Since Friday when in first heard about the tragedy in Aurora, CO, I have probably started this post four or five times in my head, on the iPad and the laptop. It’s a serious topic, involving real people, suffering real pain inflicted by a mad man for reasons as yet fully unknown. Obviously, I want to avoid being my normal, snarky, smart alecky self.
At first, I started out thinking that I wanted to talk about the need to examine your core beliefs and establish a personal “rules of engagement” if you will for situations like this. That idea arose from a discussion I had with a friend from church Friday afternoon. He asked the question of what I would have done. Heck, I don’t know. I wasn’t there, and I’ve never been in a situation like that before. I would like to think that I would have the faith and strength of character to put myself between the shooter and those around me and use every tool at my disposal to protect them and get them to safety. Some who were there did just that while others did not. I don’t write that as praise or condemnation. It is merely a statement of fact based on reports I’ve heard so far.
I would like to think that I am ready and willing to die trying in the process. No less a person than Jesus Christ Himself said “Greater love has no one than this, than to lay down one’s life for his friends.” (John 15:13) That’s not exactly Plan A, of course. My preference would be to make the other person die trying, but that’s a discussion for another time.
I thought about getting into a discussion of gun rights versus gun control; but, honestly, that horse has been run over by the cart after dropping dead from a thorough flogging. I am a member of the gun community. I believe in the right to own and bear arms. Not much is going to change that view. Others believe differently and have little interest in what I have to say on the subject. Though, for the record, I think that gun control advocates are kinda like Ray from Ghostbusters trying to choose the form of Gozer the Destructor. Ask Rahm Emanuel and Michael Bloomberg how well they have succeeded at controlling the Stay-Puft Marshmallow Man.
And here I was trying to avoid snark…I apologize.
So, what DO I really want to say about Friday’s events?
Go love someone.
Anyone. Right now. Do not pass go. Do not collect $200. Carry a gun. Don’t carry a gun. I don’t care, but go find someone you care about or really like a lot and love on them.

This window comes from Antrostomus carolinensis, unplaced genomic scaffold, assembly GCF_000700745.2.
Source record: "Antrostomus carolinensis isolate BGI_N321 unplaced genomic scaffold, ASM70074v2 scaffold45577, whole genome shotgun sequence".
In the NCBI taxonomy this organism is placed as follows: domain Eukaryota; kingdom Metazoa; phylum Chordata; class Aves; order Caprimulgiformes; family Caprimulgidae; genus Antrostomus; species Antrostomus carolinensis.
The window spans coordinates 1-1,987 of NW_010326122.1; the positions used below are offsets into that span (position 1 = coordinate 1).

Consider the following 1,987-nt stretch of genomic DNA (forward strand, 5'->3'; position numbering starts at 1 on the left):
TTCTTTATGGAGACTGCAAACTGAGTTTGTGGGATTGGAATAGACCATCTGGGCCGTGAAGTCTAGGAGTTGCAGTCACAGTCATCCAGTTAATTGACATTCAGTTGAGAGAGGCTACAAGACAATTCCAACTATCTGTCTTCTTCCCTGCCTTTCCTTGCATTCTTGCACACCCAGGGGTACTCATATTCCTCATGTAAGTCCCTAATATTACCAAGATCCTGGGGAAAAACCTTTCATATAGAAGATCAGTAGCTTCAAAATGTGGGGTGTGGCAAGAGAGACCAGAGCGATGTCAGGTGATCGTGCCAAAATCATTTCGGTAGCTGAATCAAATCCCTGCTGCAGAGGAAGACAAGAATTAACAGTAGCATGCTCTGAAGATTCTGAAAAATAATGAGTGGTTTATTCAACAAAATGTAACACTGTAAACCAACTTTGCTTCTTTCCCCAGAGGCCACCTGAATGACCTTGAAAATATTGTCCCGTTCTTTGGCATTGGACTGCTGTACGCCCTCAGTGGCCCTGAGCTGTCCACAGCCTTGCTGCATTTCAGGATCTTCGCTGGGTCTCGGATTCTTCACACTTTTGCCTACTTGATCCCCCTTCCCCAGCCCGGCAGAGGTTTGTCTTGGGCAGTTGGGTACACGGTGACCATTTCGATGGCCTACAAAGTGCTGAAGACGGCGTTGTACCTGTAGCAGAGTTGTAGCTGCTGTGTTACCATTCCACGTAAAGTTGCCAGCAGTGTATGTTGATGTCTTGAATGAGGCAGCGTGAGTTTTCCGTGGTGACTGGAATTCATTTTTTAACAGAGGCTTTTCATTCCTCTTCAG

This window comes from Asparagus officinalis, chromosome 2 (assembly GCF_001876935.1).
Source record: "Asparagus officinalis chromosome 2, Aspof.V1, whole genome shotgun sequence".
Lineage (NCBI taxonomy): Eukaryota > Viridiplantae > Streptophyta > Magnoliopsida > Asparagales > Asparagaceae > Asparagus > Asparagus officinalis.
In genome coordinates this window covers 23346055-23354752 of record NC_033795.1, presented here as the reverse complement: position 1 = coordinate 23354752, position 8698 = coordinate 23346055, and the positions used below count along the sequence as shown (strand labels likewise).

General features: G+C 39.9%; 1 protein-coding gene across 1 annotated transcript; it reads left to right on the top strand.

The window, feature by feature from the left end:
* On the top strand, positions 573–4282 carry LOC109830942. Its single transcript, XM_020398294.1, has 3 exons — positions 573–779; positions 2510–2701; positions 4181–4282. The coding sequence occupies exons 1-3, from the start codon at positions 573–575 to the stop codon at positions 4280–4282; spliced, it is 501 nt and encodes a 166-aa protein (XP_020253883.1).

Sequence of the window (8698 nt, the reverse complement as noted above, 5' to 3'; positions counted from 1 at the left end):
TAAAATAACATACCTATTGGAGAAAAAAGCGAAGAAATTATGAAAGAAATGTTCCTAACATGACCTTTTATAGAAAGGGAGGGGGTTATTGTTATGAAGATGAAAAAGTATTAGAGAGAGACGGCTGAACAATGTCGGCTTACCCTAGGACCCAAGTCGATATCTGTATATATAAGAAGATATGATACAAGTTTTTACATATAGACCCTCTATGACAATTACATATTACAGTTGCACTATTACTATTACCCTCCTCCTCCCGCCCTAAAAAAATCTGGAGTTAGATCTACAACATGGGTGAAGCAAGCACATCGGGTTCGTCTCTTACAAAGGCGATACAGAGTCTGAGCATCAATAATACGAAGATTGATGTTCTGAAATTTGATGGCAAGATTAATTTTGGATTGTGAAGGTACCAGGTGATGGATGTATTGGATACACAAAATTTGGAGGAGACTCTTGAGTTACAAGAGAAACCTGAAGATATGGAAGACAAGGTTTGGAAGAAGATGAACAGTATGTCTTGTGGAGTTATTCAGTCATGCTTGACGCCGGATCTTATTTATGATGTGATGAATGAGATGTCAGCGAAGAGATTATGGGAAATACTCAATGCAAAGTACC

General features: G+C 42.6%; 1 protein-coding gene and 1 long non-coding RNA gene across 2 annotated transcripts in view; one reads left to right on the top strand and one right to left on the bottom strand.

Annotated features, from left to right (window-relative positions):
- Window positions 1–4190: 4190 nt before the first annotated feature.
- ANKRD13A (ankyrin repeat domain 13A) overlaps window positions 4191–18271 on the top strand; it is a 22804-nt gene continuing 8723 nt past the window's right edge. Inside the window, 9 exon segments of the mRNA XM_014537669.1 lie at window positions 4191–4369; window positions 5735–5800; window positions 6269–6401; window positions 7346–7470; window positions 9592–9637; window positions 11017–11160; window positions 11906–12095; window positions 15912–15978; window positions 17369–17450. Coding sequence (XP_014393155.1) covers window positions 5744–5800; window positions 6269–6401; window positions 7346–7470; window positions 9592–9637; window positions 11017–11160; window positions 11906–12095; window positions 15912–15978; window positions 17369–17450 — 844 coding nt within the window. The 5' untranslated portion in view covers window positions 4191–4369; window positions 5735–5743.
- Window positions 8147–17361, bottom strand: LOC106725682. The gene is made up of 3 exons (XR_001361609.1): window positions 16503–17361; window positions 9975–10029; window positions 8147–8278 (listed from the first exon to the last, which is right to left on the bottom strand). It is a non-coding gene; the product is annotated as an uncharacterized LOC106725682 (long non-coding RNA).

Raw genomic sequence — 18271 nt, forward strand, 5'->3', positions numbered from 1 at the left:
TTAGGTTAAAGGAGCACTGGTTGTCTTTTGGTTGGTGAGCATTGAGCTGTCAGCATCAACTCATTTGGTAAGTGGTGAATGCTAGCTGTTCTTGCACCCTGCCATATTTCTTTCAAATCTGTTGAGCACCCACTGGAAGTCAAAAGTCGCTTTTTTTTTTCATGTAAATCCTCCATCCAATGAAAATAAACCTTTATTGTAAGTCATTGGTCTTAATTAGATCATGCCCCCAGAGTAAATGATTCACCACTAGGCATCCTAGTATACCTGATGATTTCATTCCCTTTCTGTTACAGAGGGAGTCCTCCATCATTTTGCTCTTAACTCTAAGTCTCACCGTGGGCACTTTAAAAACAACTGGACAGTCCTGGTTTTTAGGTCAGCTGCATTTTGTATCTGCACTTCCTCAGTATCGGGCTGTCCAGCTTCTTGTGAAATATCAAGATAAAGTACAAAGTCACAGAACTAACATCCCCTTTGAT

Why am I saying this?
Allow me to give a little back story first. Ever since my wife, The Queen, and I got married, I have gotten up, gotten dressed and left the house for work before she even wakes up (most of the time…there are exceptions). I have always made it a point to give her a kiss as she lies there sleeping and tell her I love her before walking out the door. Anger, sad, or happy, argument or no, I did this because I wanted to make sure that, if anything happened to me, the last thing between us was an act of love.
Until recently. I have gotten out of the habit. There are lots of excuses, but the bottom line is that I have gotten away from doing what is in my heart.
And then I came within about 2 seconds of dying on the way home from work today. A fool in a large, black pickup ran a red light right in front of me. I can’t say for sure how fast he was going, but I would guess at least 40 and probably 50 or more. I believe he was accelerating. He would have hit my comparatively small Nissan Maxima square in the driver’s side had I made the intersection just a second or two earlier. Honestly, I can’t say for certain that I would have died, but I have investigated enough car accidents to know that serious injury and a trip to the hospital was the bare minimum that I would have gotten away with had he hit me at that speed.
It has shaken me to my core that I might not have made it home to my wife and foster kids this evening. Fortunately, I did get to hug and kiss The Queen and baby M&M this morning before I left. The Queen woke up early, and we shared a little three way hug before I had to go.
12 people in that theater Friday morning didn’t get to go home to their families, and at least 50 or 60 others came close to sharing their fate. Those 12 will never be able to love or be loved again (except in memory). They are beyond the cares of this world now. If it were possible to resurrect them right now, my bet is that their one wish and desire would be for more time with their loved ones.
When the dust settles, no one cares about how good or bad we are with a pistol or a rifle. No one cares how many or how few training classes we’ve taken. What they care about and remember most are the times we were there for them, when we hugged them when they needed it most, when we listened to them, shared their joy, their pain and their lives.
Go. Love. Someone. Now.